The Pawsey Supercomputing Research Centre has installed a room-temperature diamond-based quantum computer developed by Quantum Brilliance.
The deployment at the Australian research facility is the first such system to be located on-site in a supercomputing facility.
The quantum system uses synthetic diamonds to run at room temperature. It takes advantage of the nitrogen-vacancy center, an imperfection within diamonds, which can be manipulated at room temperature, allowing for it to be used as a basic unit for a quantum computer, a quantum bit (qubit).
The system has been paired with Setonix, Pawsey’s HPE Cray EX supercomputer.
“The installation of Quantum Brilliance’s quantum accelerator is a critical step and prime example of aligning with Australia’s goals to accelerate quantum research and achieve real-world value,” Pawsey’s executive director Mark Stickells said.
“Completing the installation of the quantum system was a priority once Covid-related border closures were lifted. The partnership between Pawsey and Quantum Brilliance will play a pivotal role in demonstrating how we can deliver classical-quantum compute power scale in a way never before seen in an HPC environment.”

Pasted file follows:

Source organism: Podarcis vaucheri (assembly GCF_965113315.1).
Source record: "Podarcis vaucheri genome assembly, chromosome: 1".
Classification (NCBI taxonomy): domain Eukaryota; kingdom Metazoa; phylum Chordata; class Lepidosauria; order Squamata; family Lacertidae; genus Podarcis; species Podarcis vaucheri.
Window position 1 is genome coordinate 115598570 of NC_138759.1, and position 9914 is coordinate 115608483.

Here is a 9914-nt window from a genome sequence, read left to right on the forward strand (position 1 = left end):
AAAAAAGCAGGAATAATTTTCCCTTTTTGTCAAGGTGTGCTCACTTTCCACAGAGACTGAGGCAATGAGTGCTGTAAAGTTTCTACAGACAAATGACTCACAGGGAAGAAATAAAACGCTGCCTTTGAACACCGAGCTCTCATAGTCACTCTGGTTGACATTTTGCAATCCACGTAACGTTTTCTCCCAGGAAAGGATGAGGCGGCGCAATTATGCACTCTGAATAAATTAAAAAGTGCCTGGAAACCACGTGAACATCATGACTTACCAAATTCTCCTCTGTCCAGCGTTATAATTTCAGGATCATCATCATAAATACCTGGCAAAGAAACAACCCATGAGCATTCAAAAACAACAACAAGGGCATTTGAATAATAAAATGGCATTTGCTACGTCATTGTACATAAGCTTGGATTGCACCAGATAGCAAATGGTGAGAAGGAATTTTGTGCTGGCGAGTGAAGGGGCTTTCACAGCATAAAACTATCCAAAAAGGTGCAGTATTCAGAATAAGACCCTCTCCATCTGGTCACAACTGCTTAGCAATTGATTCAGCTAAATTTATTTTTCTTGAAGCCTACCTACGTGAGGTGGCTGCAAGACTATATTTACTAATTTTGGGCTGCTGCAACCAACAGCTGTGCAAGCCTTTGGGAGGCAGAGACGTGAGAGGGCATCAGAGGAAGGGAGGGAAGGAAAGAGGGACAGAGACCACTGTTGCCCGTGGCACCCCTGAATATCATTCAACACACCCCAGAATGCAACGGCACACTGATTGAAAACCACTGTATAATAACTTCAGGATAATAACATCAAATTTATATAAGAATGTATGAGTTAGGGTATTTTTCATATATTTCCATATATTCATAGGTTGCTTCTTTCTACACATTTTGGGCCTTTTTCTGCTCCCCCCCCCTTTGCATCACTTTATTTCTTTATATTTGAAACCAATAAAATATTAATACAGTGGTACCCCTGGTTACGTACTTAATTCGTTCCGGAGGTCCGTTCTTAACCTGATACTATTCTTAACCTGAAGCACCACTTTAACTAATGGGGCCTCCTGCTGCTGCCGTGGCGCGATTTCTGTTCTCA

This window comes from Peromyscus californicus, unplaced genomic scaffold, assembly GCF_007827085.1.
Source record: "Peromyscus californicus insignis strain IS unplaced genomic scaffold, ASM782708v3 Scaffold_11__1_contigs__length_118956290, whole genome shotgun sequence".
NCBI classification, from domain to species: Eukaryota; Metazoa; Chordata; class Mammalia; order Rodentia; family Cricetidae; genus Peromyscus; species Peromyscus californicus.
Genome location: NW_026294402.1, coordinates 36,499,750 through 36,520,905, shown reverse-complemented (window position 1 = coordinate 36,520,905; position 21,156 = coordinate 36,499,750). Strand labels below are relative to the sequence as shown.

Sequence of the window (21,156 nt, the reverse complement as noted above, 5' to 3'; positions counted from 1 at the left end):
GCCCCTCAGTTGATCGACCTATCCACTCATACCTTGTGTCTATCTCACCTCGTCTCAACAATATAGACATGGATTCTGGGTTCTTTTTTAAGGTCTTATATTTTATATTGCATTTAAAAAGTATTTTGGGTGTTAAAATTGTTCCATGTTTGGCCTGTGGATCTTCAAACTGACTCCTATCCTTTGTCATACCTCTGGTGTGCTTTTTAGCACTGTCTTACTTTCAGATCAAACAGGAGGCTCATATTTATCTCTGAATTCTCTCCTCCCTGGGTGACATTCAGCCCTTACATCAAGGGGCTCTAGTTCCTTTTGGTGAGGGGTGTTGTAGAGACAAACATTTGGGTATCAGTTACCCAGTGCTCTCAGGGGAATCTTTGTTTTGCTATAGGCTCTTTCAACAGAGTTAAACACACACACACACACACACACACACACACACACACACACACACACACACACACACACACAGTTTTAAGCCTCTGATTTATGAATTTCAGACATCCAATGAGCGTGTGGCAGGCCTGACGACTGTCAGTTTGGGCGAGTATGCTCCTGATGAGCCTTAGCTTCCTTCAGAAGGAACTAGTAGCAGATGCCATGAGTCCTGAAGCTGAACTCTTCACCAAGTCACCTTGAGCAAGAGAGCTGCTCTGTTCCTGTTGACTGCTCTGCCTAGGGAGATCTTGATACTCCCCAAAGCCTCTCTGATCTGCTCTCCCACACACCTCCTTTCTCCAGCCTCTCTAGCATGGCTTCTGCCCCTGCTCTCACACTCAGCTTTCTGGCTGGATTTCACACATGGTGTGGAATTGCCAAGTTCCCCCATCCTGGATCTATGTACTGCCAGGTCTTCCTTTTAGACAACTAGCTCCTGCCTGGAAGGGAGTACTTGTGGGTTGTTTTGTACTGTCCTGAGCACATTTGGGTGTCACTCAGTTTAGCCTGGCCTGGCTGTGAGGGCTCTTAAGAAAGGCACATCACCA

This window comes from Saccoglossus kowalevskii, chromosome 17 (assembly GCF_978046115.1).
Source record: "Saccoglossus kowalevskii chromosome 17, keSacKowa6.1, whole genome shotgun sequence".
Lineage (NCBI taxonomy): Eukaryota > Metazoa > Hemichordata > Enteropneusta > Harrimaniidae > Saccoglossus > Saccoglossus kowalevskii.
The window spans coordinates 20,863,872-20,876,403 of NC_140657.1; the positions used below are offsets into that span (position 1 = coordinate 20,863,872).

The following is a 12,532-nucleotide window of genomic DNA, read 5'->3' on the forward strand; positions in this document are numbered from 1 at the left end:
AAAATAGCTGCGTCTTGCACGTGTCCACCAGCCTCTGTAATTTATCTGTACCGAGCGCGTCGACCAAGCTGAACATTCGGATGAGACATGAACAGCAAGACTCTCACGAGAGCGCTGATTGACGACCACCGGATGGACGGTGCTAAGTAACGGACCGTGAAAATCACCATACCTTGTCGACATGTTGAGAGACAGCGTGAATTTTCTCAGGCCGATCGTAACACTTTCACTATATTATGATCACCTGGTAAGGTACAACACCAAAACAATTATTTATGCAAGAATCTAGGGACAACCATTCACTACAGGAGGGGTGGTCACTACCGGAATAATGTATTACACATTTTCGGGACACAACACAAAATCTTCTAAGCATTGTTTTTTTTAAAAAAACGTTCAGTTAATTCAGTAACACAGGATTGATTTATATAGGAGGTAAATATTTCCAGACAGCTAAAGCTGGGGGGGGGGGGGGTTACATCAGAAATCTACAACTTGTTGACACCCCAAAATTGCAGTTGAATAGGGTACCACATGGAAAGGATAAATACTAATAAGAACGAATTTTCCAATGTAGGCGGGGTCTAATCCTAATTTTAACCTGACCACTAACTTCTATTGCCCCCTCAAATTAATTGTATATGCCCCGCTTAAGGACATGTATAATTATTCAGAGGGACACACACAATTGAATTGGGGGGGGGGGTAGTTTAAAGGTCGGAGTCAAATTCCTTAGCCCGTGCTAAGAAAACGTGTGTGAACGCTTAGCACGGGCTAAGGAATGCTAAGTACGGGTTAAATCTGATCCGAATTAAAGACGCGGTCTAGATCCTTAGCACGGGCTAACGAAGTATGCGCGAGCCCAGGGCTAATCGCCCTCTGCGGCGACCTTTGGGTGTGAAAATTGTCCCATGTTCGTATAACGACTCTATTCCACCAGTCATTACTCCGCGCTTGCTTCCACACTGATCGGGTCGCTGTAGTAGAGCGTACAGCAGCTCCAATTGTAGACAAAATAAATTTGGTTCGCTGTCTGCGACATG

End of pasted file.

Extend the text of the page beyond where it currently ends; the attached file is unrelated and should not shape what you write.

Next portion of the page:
Andrew Horsley, CEO of Australian-German company Quantum Brilliance, added: "The field trial demonstrates the significant value of HPC’s role in co-developing emerging quantum technologies to accelerate their breakthroughs in the engineering and productization journey.
"Our vision is to take quantum from mainframe to mainstream — running your mobile phone, your car, your work platforms, or anywhere close to the application where it is needed. This collaboration is our first step toward achieving this goal."